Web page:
You might have seen Cam Cole’s massive crash at Vallnord, which led him to be airlifted off the hill and taken straight to hospital. It turned out Cam had broken one vertebrae (T7), smashed up a couple of teeth and received a whole pile of cuts and bruises.
Cam has had a little bit of time to reflect on racing and injuries, which he’s written in his blog which can be found here, but here’s the extract…
ps. Heal up fast Cam!
Lessons of Life on Wheels
I am not sure if I am writing this because I have been stuck in a hospital room for 4 days feeling a bit closed in by the walls or I actually mean it. Either way it’s made it on to my blog.
I was reading a book to do with the psychology of winners in the lead up to the Andorra World Cup however it wasn’t the typical style of book you might be thinking of. I’ve read the book 2 times before. This third time the book made more sense. I took a lot from it, applying it at the race. After a great qualifying run I was confused and demoralized on the time gap to the top, I was determined to fix it Sunday. On race day I felt free and was racing for the moment. No thoughts of past or future. This was the now.
I can remember racing bikes since day 1. It’s all I’ve ever really been into. At school I was determined, worked hard and got the marks I needed to qualify for University, that’s what you did after secondary school right? I still felt bikes pulled me their way more than anything else. Opportunities popped up in bike racing more than anything else in my late teens and I took every one of them and chased it. One led to another and another. Where am I now? Flat out in a Hospital bed. Broken back, teeth, sore neck, cuts and bruises all over my face. Que thoughts from the “normal” people in society, ones that know no passion or drive for something. “Oh mountain biking, you guys are crazy, right?” “What are you going to do now with your life?” “That will put you off” all the usual stuff. If you are even a little like me you will have heard this stuff before.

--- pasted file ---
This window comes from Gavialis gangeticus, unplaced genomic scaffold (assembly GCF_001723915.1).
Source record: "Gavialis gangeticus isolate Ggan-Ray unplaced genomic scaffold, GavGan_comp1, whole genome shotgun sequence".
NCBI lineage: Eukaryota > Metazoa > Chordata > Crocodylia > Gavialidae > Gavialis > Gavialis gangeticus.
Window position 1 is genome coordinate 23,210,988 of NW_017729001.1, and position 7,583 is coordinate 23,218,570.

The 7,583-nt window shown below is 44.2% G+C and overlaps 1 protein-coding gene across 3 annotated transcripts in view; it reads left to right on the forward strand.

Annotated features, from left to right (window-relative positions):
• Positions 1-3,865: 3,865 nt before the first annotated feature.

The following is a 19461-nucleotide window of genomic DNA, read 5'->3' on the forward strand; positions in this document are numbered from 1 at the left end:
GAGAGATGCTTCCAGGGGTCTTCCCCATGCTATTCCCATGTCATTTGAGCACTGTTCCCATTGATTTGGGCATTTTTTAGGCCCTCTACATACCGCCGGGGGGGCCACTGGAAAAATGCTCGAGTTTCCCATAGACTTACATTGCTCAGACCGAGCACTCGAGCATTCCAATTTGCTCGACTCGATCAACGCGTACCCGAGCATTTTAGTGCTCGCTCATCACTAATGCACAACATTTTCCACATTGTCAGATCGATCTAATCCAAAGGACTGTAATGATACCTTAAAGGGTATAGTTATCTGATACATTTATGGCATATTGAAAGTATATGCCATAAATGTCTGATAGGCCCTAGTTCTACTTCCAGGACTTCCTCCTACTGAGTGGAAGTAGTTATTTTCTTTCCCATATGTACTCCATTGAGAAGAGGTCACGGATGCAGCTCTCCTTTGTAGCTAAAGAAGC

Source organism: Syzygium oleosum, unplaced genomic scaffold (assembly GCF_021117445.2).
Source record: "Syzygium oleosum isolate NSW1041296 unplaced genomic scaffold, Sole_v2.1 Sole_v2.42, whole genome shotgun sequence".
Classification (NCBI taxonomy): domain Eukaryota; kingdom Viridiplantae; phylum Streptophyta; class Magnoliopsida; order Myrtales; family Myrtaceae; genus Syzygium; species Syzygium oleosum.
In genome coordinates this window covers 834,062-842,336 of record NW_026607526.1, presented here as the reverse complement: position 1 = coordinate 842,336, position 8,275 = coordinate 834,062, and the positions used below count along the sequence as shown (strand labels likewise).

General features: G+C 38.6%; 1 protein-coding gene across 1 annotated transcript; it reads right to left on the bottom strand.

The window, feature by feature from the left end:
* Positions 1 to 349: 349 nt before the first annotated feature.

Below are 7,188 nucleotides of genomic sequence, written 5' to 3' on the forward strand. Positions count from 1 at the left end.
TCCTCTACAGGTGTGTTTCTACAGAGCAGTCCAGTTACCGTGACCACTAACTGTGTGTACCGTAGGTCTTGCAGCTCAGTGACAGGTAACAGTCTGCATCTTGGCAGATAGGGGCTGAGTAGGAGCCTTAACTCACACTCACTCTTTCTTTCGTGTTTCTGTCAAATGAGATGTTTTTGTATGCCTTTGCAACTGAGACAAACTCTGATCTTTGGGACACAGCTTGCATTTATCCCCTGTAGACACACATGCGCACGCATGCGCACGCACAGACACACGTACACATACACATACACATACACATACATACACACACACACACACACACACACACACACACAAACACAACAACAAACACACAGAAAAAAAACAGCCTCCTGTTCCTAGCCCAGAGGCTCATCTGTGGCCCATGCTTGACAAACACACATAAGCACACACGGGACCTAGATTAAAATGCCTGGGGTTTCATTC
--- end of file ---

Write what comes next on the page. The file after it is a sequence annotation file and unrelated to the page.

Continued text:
Sitting staring at the ceiling, nothing else to do I flicked my I Pod on and hit play on the last song I used to get me going for my final run. Music helps me relax and focus in on what I want to happen when I ride. The feeling from it transfers into the feeling on the bike. I hit the play button. All the thoughts and memories from Sunday came flooding back, not that they had disappeared, how could they in my new situation but it was a fresh take on it. I’d not thought much about the day I had at the racetrack. I tried to forget about it mostly. At the time it seemed like a horrible day to be me. Lying on the side of the track as the rest of the boys raced past, so many thoughts roll through your head. “Dude this isn’t good you can’t move. Will I ever ride a bike again? What does this mean? Why me, now?“ These thoughts pass through your head until the injury is confirmed. I’d been here before but not like this. 4 days on I feel it was one of my best days in my career. I felt amazing on the track no thought crossed my mind on the bike that day. Free and easy but focused and loving all of it. I have struggled this World Cup season to find my feet and where I belong maybe lost who I really am at times which didn’t help my racing. I have fought so hard over the last 10 months to get to the very top. Perhaps I have forced the issue to do well too much, focusing on out come and not the processes to get there. I have been so close before but something always seems to deny me the top step. Lesson are learnt, time to move on.
“I don’t live in either my past or my future. I’m interested only in the present. If you can concentrate always on the present, you’ll be a happy man. Life will be a party for you, a grand festival, because life is the moment we’re living now.”
Paulo Coelho, The Alchemist.